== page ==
WIC Gardening Update 5 Dec 2012

Posted 4 years, 11 months ago by Kathryn Mercer - WIC Project Manager    0 comments

Hello and selamat sore

They made great progress building a shade house at Grandview Community Garden last weekend - just in time for summer.  December is the official start to summer here in NZ.  NIWA's climate outlook for summer (December 2012 - February 2013) for our region is: 

  • temperatures are likely to be about average (17.7 - 18.4 degrees C)
  • total rainfall is likely to be about normal or below (less rain), (150-250 mm rain)
  • summer soil moisture levels are projected to be below normal (drier soil).

Reminder: Get Your Garden Ready for Dry Weather: Being Water Wise

Given NIWA's prediction of drier soil this summer, learn to be Water Wise if you haven't come to one of our free demonstrations already.  Learn how to:

  • Collect and store rainwater for your garden
  • See a solar water pump being used
  • Minimise the amount of water you need to use
  • Water less often
  • Choose plants that don't need lots of water
  • Shape the landscape to make the most of your water.

When: Saturday 8 Dec 9 - 11am

Where: Grandview Community Garden. Entrance to the garden is through the gate opposite 183 Grandview Road. Park your bike by the shed, or take bus route 8 (Frankton), or park on Grandview Road.   

Any questions? Contact Clare (ph 021 0387623) or Tim (ph 021 2243109), the WIC Community Garden Mentors.

Reminder: Organic Pest Control

Come and see how to control garden pests the organic way at one of these free, hands-on WIC sessions at the Grandview Community Garden:

When: Monday 10 Dec 5:30 - 7 pm, repeated Wednesday 12 Dec 9-10:30 am.

Where: Grandview Community Garden. Entrance to the garden is through the gate opposite 183 Grandview Road. Park your bike by the shed, or take bus route 8 (Frankton), or park on Grandview Road.   

Any questions? Contact Clare (ph 021 0387623) or Tim (ph 021 2243109), the WIC Community Garden Mentors.

WEAVE Twilight Market

The Christmas WEAVE Twilight Market is on Friday 14 December at Claudelands Park. Please contact Haidee Kalirai on Haidee.Kalirai@refugeeservices.org.nz if you would like to set up a food or craft stall.

I went last year and enjoyed seeing the wide variety of foods from different cultures.  I was impressed by the Burmese refugees who had only been in Hamilton a week who were already selling a traditional soup!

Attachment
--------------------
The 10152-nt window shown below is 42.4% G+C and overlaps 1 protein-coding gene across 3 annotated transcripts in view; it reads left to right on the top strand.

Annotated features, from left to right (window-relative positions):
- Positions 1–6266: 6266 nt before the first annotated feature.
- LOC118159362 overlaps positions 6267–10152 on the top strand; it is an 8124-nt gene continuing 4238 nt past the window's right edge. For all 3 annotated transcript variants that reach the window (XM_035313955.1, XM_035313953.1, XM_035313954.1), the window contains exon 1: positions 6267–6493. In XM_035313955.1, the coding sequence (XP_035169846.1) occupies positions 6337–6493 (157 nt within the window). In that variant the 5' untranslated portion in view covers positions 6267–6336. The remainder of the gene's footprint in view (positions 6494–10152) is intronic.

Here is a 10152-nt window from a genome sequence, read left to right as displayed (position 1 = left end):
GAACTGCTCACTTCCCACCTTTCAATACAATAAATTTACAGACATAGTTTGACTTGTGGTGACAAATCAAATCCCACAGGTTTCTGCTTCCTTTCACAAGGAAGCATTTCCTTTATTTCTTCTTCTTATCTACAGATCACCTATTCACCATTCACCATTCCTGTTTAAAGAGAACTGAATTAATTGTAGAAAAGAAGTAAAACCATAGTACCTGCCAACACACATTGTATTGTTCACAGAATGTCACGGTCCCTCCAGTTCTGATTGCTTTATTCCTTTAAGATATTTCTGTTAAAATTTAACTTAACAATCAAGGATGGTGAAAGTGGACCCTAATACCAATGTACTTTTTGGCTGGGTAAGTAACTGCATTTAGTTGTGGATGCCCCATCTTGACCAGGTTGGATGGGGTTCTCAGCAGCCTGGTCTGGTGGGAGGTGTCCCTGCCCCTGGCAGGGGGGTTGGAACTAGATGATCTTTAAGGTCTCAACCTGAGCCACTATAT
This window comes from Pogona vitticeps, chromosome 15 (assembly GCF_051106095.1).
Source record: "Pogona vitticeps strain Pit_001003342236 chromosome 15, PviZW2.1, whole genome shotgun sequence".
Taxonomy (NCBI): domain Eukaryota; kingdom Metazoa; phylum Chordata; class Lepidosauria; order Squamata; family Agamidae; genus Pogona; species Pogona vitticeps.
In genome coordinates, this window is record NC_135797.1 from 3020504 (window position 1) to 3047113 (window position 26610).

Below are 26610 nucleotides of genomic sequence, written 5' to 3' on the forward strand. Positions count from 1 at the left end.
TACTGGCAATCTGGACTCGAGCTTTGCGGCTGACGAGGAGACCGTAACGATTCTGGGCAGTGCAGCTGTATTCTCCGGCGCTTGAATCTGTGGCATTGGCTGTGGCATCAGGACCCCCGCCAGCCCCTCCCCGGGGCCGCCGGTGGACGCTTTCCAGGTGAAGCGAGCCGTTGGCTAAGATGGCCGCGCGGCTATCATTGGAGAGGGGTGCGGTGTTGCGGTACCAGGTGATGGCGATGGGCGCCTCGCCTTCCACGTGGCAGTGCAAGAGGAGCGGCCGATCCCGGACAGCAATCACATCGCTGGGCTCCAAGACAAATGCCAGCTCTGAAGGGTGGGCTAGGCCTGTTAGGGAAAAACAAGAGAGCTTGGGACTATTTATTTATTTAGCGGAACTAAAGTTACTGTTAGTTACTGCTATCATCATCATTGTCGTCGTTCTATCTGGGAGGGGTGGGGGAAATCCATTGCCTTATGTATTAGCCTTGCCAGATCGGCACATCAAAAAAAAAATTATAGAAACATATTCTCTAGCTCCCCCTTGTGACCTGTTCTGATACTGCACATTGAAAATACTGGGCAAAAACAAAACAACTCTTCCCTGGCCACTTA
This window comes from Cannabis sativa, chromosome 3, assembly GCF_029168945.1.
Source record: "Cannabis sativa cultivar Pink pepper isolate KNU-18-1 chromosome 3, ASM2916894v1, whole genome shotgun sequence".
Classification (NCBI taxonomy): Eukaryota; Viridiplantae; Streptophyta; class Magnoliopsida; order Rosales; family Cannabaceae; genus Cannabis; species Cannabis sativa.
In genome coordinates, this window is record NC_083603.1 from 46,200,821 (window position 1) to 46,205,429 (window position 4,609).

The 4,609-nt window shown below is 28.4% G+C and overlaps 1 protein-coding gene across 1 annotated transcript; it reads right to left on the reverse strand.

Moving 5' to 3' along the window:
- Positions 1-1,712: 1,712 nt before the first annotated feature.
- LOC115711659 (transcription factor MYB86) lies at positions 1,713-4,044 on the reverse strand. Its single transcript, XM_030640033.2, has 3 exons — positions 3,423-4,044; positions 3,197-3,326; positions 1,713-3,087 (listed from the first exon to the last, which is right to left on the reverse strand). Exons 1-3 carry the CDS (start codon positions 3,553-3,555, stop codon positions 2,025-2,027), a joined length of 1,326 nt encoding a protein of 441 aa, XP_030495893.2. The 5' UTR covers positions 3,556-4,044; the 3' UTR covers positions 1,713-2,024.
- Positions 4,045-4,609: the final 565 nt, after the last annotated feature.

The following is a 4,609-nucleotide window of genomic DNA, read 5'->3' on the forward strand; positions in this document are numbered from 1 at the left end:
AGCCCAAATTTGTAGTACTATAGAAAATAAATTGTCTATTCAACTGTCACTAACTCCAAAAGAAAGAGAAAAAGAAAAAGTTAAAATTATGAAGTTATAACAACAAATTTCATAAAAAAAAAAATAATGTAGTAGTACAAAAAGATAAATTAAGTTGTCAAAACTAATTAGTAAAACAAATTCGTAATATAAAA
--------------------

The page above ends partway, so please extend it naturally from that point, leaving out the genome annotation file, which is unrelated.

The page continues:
The Twilight Market was also where I discovered the pleasure of red (adzuki) bean dumplings: it is very odd in European cooking to use beans in a sweet dish, but the taste of the dumplings definitely got me over that mental barrier! The red bean filling almost tastes like plums.  Why don't you go along and try something new?

Each season I like to try growing something new: this summer I am going to try growing adzuki beans.  Have any of you tried growing them before?  I would love to know if you were successful and whether you have any hints on how to get good results.

Multicultural Christmas Party

Another chance to experience food from a variety of cultures at this free event - everyone is welcome!

When: Saturday 15 December 2012, 2 pm - 4 pm

Where: Waikato Migrant Resource Centre, Claudelands Park, Boundary Road.

More details and a flier on the Waikato Migrant Resource Centre Community Events Calendar

Pick your own...

If you don't have room to grow all the fruit, nuts and vegetables you would like, or your shrubs or trees are not producing much fruit yet, think about visiting a grower that allows you to 'pick your own'.  Picking your own can work out cheaper than buying from a shop, particularly if you are buying in bulk and can share the petrol costs with a few friends.   Growers sometimes advertise in the local free newspapers or try these web sites:

These sites don't include everyone: for example Strawberry Fields on State Highway 1 just south of Tamahere has pick your own strawberries at the moment, but is not listed. 

I visit Monovale/Ohaupo area just out of Hamilton between late December and March, going early one morning when the temperatures are cooler to pick bulk blueberries: I freeze most of them to use over the coming months. The blueberries thrive in the peat soil in that area.  I use PYO as an opportunity to get some fresh air, exercise, catch up with a friend and get some yummy fruit!

So if you see a roadside 'PYO' sign when you are out, why not list it on Ooooby so others can pick their own too?  Alternatively, if you are looking for a particular fruit, nut or vegetable to pick, try advertising on Ooooby on the WIC group or the Hamilton NZ or South Waikato groups.

Free plants

Joy of Hamilton Organic Gardeners kindly donated some spare kumi kumi (also called kamo kamo) seeds.  Clare grew some up and we now have some free kumi kumi seedlings to give away: if you would like some I have a few available during office hours in the city (ph 834-1482) or contact Clare (021-038-7623).